Lady Antebellum's Charles Kelly, Dave Haywood and Hillary Scott perform Wednesday in Louisville.
LOUISVILLE, Ky. - It had been more than 10 weeks since a deadly tornado packing 175-mph winds destroyed Cody Gray's home, devastated his high school and left much of his small Southern Indiana town of Henryville in ruins.
But on Wednesday night, the 17-year-old stood among more than 1,000 Henryville students and town residents at a sold-out KFC Yum Center in Louisville, Ky., sharing the limelight with top country music group Lady Antebellum at a packed concert held to benefit the stricken rural community.
After everything the town went through, Cody said, the event and concert -- which raised $235,000 -- was "a huge honor -- it shows how much people care and are willing to help."
It was the Henryville school's payoff after its plight helped it win Lady Antebellum's "Own the Night" contest, which offered a prom concert to a school.
Though the Grammy-winning band couldn't make Henryville's prom, the school's 188 juniors and seniors and their dates attended a private "mini-prom" Wednesday, just before the fundraising concert that grew out of their winning contest entry.
Wearing their best ties and dresses in a high-end party room overlooking the Ohio River, the Henryville students danced to a disc jockey before being surprised by the band -- and cheering a short performance for them led by the band's singer Hillary Scott.
Lady Antebellum's members said they were struck by the students' resilience after the tragedy and were also impressed by supportive entries from other schools, including rival Silver Creek High in Sellersburg.
"Each and every one of you have inspired us," Scott told the students at the mini-prom event, during which they took requests and danced with some of the students.
Earlier in the day, the Nashville, Tenn.-based band toured the severely damaged Henryville Junior-Senior High School, which is being rebuilt and planned to reopen in August. Students are currently attending temporary schools.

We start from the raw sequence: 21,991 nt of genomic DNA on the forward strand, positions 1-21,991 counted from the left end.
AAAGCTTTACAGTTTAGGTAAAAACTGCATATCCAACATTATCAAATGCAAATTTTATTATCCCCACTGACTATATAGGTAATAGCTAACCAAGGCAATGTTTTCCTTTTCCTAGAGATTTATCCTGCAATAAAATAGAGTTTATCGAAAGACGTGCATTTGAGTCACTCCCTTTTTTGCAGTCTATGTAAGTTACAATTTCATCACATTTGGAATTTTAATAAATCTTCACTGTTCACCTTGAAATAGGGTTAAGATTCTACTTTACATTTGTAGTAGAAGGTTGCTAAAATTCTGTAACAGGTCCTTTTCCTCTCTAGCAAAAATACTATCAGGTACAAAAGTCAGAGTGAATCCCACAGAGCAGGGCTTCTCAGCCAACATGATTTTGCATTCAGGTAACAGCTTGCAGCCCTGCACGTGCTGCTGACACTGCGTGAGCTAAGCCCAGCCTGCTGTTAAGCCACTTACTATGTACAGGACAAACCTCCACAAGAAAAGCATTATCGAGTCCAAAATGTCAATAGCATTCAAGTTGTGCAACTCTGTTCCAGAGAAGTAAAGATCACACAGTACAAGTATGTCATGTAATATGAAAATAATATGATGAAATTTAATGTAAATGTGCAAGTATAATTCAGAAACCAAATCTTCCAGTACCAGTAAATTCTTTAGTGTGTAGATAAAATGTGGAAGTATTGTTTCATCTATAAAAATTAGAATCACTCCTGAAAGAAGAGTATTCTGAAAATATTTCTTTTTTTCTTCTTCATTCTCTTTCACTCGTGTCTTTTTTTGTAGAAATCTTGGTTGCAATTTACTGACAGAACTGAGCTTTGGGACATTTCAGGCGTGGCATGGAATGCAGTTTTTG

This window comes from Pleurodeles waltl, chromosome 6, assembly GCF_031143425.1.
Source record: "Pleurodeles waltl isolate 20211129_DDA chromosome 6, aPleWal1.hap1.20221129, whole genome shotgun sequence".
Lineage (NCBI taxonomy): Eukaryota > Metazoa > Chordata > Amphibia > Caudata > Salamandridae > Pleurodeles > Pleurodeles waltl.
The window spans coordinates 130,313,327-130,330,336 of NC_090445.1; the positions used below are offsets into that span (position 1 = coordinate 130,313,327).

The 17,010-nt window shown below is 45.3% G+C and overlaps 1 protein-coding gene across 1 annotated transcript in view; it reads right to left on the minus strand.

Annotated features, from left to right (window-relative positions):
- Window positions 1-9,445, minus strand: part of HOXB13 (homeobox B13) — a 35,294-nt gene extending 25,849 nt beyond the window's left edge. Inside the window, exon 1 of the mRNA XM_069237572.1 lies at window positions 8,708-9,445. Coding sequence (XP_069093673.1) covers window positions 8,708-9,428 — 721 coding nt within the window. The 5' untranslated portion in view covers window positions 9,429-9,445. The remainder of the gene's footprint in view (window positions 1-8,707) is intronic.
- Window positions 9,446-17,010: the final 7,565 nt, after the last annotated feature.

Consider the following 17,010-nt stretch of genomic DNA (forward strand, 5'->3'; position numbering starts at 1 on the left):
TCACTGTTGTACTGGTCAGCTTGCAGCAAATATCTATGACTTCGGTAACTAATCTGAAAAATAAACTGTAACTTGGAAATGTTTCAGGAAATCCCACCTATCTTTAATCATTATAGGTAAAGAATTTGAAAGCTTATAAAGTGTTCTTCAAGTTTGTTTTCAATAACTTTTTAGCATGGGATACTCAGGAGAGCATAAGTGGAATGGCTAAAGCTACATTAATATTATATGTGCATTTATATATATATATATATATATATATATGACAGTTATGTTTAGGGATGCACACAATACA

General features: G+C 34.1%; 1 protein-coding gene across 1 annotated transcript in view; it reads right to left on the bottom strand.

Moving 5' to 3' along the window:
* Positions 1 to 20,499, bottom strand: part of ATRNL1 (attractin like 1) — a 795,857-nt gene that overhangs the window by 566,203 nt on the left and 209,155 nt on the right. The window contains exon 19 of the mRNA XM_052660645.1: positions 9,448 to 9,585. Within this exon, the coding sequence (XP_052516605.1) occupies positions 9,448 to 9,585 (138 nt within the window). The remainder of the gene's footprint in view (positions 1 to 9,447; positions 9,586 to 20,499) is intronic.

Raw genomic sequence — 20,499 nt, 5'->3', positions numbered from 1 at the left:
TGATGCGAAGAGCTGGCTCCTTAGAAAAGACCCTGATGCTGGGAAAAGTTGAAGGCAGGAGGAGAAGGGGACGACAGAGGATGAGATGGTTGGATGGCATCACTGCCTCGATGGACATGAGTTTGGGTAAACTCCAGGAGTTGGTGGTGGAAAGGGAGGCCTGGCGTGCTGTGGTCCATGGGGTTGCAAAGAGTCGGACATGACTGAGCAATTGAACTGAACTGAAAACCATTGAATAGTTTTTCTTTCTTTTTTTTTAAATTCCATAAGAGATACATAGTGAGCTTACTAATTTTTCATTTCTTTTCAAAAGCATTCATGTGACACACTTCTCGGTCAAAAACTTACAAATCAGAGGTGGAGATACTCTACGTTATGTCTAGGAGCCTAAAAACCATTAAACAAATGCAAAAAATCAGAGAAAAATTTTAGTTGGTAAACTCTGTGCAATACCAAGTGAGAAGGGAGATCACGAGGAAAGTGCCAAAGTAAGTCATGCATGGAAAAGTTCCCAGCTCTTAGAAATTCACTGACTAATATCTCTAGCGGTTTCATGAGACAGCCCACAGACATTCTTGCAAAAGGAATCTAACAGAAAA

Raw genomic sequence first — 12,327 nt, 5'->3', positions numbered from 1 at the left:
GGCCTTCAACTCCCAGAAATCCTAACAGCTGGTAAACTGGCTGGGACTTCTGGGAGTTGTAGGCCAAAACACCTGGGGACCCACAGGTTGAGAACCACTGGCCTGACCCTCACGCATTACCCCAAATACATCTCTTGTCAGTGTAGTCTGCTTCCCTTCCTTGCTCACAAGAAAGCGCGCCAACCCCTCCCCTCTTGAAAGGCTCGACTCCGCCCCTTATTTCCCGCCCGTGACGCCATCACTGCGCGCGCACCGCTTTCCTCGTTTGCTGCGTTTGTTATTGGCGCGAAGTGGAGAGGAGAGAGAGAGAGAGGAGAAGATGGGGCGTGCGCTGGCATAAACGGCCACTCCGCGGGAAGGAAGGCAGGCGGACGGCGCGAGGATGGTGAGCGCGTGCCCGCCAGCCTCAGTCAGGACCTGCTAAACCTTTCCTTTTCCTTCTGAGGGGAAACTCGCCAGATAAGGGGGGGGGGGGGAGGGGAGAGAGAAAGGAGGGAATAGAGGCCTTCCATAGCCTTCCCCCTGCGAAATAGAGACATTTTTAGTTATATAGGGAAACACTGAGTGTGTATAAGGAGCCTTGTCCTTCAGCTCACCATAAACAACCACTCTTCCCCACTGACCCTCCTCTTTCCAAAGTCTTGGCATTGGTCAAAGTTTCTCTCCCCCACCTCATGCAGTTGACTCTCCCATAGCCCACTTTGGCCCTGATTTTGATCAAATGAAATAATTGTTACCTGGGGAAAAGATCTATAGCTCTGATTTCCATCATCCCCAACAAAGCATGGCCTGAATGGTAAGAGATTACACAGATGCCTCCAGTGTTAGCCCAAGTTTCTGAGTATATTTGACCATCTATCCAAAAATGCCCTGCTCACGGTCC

Later, the trio performed before a packed crowd at the Yum Center, with proceeds benefiting the New Hope Services/Indiana Bankers Association Disaster Relief Fund. They said they were pleased that their original idea to "crash a prom" grew into something that ranked among their most meaningful shows.
Each of Henryville's juniors and seniors received five tickets for floor seating at the show. The juniors and seniors at Silver Creek, the rival Clark County school that nominated Henryville, each received one ticket.
"This is a chance for all of us to celebrate after dealing with so much adversity," said Henryville Principal Troy Albert.
Henryville suffered intense damage in the March 2 tornadoes, which destroyed hundreds of homes in Southern Indiana and Kentucky and killed 35 people in the two states.
Today, the recovery is only beginning, as construction workers could be seen around town raising wood frames, pouring concrete for foundations and hammering bare siding.
Plenty are still struggling to get insurance claims paid across counties in Southern Indiana, said Monroe Township Trustee Allen Bottorff, who attended the concert with his two children. Many residents are still doubled up in relatives' homes or in motels, he said. And for the 40 percent to 50 percent of residents without insurance, recovery is more distant, particularly for those who don't qualify for government loans.
Officials say summer is likely to bring a new influx of volunteers to Henryville, still numbering 60 a day through the town's volunteer center, which will speed construction and rebuilding -- if enough housing can be found for them.
But Wednesday night, all that was forgotten, as students and school staff were besieged by TV cameras and rubbing elbows with the stars.
"It's unbelievable that they'd do this for us," said 18-year-old senior Kristi Powers.
Chris Kenning, The Louisville Courier-Journal